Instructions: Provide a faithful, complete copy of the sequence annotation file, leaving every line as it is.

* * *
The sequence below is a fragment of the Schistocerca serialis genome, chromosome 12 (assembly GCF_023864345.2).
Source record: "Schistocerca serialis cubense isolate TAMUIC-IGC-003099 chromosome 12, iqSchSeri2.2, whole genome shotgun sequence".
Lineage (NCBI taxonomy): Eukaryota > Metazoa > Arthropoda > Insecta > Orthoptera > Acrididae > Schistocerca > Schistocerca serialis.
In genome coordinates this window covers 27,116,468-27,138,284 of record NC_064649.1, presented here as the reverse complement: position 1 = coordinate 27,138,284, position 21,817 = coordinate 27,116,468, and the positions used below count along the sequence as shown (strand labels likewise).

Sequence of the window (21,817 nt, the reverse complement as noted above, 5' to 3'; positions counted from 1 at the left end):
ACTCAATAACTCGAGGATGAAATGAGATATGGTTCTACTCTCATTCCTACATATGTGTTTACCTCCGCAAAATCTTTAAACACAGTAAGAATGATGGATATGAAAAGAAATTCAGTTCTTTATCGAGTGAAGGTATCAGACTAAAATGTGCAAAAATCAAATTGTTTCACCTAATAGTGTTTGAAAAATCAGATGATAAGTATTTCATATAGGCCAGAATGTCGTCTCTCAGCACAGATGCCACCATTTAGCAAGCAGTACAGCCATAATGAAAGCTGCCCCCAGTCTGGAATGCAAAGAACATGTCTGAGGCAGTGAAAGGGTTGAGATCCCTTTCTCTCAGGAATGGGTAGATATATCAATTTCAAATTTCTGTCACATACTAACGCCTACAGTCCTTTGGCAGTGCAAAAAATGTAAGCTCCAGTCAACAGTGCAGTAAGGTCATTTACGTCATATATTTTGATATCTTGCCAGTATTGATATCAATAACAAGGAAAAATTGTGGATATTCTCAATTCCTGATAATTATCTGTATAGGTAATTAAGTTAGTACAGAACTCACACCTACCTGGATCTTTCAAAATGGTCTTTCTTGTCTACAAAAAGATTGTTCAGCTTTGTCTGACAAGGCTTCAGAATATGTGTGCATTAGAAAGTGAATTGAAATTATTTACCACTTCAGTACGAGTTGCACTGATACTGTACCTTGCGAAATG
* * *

The sequence below is a fragment of the Schistocerca serialis genome, chromosome 12 (assembly GCF_023864345.2).
Source record: "Schistocerca serialis cubense isolate TAMUIC-IGC-003099 chromosome 12, iqSchSeri2.2, whole genome shotgun sequence".
Lineage (NCBI taxonomy): Eukaryota > Metazoa > Arthropoda > Insecta > Orthoptera > Acrididae > Schistocerca > Schistocerca serialis.
In genome coordinates this window covers 27,116,468-27,138,284 of record NC_064649.1, presented here as the reverse complement: position 1 = coordinate 27,138,284, position 21,817 = coordinate 27,116,468, and the positions used below count along the sequence as shown (strand labels likewise).

Sequence of the window (21,817 nt, the reverse complement as noted above, 5' to 3'; positions counted from 1 at the left end):
ACTCAATAACTCGAGGATGAAATGAGATATGGTTCTACTCTCATTCCTACATATGTGTTTACCTCCGCAAAATCTTTAAACACAGTAAGAATGATGGATATGAAAAGAAATTCAGTTCTTTATCGAGTGAAGGTATCAGACTAAAATGTGCAAAAATCAAATTGTTTCACCTAATAGTGTTTGAAAAATCAGATGATAAGTATTTCATATAGGCCAGAATGTCGTCTCTCAGCACAGATGCCACCATTTAGCAAGCAGTACAGCCATAATGAAAGCTGCCCCCAGTCTGGAATGCAAAGAACATGTCTGAGGCAGTGAAAGGGTTGAGATCCCTTTCTCTCAGGAATGGGTAGATATATCAATTTCAAATTTCTGTCACATACTAACGCCTACAGTCCTTTGGCAGTGCAAAAAATGTAAGCTCCAGTCAACAGTGCAGTAAGGTCATTTACGTCATATATTTTGATATCTTGCCAGTATTGATATCAATAACAAGGAAAAATTGTGGATATTCTCAATTCCTGATAATTATCTGTATAGGTAATTAAGTTAGTACAGAACTCACACCTACCTGGATCTTTCAAAATGGTCTTTCTTGTCTACAAAAAGATTGTTCAGCTTTGTCTGACAAGGCTTCAGAATATGTGTGCATTAGAAAGTGAATTGAAATTATTTACCACTTCAGTACGAGTTGCACTGATACTGTACCTTGCGAAATG